I tried to tell myself that, well, five years between books will mean the next one should come pretty quick and we'll get back to the people we know and we'll get some plot events that will move things forward.


At least not so far.

Instead: six years between books four and five have gotten me a travelogue, info dumping, description after description of food, at least one POV chapter from a character I don't remember anything about, and lots of inner thoughts with very little dialogue or action. Oh, and pissing. Let's not forget the pissing. There are lots and lots of descriptions of people pissing. It seems like when people aren't eating, they're pissing, which is just the icing on the cake, isn't it? A six year wait for multiple paragraphs of people pissing.


You know, watching the first season of the HBO adaptation I was wondering how they were going to adapt the later novels in the series, the 800 pagers. Returning to Westeros and reading the new book answered my question--easily. I mean, what's four actual plot points in a 12 episode season? Plus, it's HBO, so maybe if we're lucky we'll get to see all that pissing.

October 7, 2011

The Cool Dead

Back in September, I mentioned Warren Miller's 1959 novel, The Cool World. It's long out of print, but my university library dug their 1st Edition copy from the vaults. I got it a couple weeks ago and it's a surprisingly beautiful copy: light-blue hardback, title written in hep-cool-kat font, spine's sharp and switchblade straight.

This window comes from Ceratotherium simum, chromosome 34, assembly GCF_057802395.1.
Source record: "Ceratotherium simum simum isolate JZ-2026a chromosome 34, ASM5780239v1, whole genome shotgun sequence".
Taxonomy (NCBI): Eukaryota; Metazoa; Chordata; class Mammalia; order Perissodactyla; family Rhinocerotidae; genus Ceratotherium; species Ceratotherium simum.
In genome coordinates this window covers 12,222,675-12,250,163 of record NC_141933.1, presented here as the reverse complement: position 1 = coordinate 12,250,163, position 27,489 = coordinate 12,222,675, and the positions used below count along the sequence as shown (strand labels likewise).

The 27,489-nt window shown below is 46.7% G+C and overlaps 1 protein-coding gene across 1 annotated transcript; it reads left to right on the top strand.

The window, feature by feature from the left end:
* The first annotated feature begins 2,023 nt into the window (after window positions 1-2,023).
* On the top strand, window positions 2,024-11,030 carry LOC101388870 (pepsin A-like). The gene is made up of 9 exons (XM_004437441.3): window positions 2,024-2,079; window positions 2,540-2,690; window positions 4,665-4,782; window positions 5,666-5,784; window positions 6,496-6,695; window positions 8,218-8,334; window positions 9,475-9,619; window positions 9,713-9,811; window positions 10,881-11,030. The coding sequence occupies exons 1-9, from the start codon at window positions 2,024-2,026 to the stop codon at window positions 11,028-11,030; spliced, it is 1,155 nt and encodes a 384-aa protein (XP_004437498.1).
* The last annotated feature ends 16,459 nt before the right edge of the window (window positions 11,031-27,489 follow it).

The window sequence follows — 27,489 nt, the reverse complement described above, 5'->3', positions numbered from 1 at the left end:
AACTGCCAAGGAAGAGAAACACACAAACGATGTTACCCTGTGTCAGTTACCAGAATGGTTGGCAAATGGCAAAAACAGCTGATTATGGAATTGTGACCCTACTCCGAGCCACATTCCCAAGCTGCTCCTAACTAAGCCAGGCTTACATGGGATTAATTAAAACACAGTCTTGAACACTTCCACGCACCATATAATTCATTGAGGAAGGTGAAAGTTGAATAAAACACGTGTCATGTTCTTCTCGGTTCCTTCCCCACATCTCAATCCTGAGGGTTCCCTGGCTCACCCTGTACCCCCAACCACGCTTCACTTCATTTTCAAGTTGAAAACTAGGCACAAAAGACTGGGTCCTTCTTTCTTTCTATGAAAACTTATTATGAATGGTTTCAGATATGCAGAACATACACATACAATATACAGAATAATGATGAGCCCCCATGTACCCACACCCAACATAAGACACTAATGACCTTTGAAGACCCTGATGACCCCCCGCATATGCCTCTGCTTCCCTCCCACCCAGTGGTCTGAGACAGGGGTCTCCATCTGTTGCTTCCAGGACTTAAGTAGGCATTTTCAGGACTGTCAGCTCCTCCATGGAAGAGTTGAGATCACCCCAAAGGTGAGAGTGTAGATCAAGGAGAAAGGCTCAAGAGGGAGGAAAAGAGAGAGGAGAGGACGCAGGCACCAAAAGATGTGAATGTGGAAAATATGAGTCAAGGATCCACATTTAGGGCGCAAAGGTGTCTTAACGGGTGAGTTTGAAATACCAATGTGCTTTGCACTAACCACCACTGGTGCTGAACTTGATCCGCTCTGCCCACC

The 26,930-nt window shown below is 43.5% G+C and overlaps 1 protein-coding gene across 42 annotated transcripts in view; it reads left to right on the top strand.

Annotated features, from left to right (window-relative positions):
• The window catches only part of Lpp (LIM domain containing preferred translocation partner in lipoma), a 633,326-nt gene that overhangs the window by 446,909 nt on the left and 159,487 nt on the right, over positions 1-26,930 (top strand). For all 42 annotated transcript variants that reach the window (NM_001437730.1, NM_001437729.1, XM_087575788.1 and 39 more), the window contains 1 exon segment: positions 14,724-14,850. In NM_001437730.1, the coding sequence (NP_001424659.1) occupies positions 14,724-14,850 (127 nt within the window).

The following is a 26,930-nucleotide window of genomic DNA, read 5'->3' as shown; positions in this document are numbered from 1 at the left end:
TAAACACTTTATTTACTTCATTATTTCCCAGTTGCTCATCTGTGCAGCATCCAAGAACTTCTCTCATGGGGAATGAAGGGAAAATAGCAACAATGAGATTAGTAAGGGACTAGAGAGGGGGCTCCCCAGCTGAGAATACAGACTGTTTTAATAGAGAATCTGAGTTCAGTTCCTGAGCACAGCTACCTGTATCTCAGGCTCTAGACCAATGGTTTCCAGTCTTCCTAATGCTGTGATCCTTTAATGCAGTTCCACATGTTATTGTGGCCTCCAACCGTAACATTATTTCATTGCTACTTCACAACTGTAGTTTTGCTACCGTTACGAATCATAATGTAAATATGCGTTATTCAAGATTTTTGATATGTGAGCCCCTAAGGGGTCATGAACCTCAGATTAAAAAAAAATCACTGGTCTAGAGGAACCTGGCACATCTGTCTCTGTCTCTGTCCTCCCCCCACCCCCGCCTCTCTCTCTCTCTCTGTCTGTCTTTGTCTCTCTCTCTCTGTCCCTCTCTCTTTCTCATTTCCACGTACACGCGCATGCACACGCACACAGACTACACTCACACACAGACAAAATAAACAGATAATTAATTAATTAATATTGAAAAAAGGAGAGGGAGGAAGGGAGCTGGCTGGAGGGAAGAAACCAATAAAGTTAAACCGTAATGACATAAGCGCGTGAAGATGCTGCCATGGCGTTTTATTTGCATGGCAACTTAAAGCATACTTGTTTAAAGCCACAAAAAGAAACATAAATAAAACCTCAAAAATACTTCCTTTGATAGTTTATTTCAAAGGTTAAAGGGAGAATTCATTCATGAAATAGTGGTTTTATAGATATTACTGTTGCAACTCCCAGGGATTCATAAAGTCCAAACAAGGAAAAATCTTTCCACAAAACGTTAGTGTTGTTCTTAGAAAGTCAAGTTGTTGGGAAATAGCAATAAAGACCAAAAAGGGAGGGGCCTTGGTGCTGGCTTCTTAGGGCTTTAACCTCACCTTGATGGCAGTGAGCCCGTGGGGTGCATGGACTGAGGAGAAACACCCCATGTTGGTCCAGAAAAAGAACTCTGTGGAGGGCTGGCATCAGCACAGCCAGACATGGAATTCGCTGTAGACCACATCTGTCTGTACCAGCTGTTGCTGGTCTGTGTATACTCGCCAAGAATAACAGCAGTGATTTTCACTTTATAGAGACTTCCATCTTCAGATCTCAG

Been considering writing an essay connecting Miller's The Cool World with Shane Steven's Go Down Dead. Both novels share a similiar premise and structure. Both novels are written by white authors about the "black experience" in Harlem. But more importantly to me, each book is social commentary hidden in crime fiction's bloody clothing.

Still from 1964 film version. Never released on DVD.
 Nearly finished with Cool and it hasn't disappointed. It's an engaging book with excellent pacing. Miller manages to switch between plot-chapter and memory-chapter without bogging the narrative. He's an excellent prose stylist. Writing Cool from the point of view of a young and poorly education gang member, he crafts a language that feels "real" and "street" and "urban," but still approachable and understandable and shockingly poetic.

If Cool trumps Dead, it's the prose...

I've already filed a request for another novel by Miller: The Siege of Harlem.

October 6, 2011

Especially From Me.

I've been quiet lately.

It's due to a lot of things: work has been one stressful thing after another, issues with Maria's sighted eye continue, and a few short days ago it was my birthday. I try not to do anything on my birthday.

One of the biggest reasons for going dark and the radio silence is I've been working on finishing up a project. (No, it's not the Shane Stevens book--though I have made a find recently that, assuming all the pieces fall into line, should prove to be quite the spotlight on our secretive author.) I haven't discussed the project yet and I'm still not quite ready for it. I want to get just a little bit closer to completion before the big reveal.

I will say, it's something you probably didn't see coming.

Especially from me.

October 1, 2011

My Dark Pages

Over at Dead End Follies, you can check out My Dark Pages where I talk about discovering Andrew Vachss and Shane Stevens.

Big thanks to Benoit for having me.